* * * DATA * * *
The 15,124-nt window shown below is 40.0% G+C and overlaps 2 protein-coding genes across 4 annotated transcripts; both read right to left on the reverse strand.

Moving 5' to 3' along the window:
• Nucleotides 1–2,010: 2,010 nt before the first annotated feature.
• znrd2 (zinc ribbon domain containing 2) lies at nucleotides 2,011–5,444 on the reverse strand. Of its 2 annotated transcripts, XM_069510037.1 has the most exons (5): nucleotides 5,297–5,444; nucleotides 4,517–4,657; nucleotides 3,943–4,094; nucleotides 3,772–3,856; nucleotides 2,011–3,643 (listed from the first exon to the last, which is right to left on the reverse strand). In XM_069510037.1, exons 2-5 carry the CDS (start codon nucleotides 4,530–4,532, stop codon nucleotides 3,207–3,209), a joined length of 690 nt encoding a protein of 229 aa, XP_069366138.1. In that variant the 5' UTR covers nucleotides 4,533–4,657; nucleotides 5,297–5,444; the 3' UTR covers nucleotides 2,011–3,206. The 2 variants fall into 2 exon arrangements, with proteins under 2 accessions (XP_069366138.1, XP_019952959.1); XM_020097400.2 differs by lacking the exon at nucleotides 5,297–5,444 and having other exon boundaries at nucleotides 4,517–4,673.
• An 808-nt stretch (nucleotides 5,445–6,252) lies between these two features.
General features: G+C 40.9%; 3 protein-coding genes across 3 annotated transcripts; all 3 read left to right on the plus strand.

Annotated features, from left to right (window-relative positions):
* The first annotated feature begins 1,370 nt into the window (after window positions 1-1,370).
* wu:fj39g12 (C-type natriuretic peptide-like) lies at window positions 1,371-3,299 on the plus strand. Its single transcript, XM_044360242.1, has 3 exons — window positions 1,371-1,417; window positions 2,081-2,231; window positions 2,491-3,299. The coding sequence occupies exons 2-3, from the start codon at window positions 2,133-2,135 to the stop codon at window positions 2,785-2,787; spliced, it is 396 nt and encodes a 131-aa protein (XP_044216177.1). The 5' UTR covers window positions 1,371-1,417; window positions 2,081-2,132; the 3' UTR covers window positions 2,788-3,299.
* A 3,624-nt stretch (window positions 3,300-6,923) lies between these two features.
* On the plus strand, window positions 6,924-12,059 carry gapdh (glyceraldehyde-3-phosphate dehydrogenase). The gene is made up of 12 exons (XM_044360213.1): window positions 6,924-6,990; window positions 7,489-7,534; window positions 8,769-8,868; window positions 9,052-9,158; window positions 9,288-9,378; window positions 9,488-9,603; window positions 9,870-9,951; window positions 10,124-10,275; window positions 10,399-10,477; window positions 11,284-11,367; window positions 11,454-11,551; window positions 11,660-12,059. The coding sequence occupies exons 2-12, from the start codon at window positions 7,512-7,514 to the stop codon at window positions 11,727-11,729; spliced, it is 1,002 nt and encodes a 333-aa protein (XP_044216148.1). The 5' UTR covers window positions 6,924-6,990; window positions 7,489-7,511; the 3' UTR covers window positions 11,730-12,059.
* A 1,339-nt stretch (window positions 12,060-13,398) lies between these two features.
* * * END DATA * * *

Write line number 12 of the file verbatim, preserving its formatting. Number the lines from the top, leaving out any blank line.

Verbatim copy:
* A 1,339-nt stretch (window positions 12,060-13,398) lies between these two features.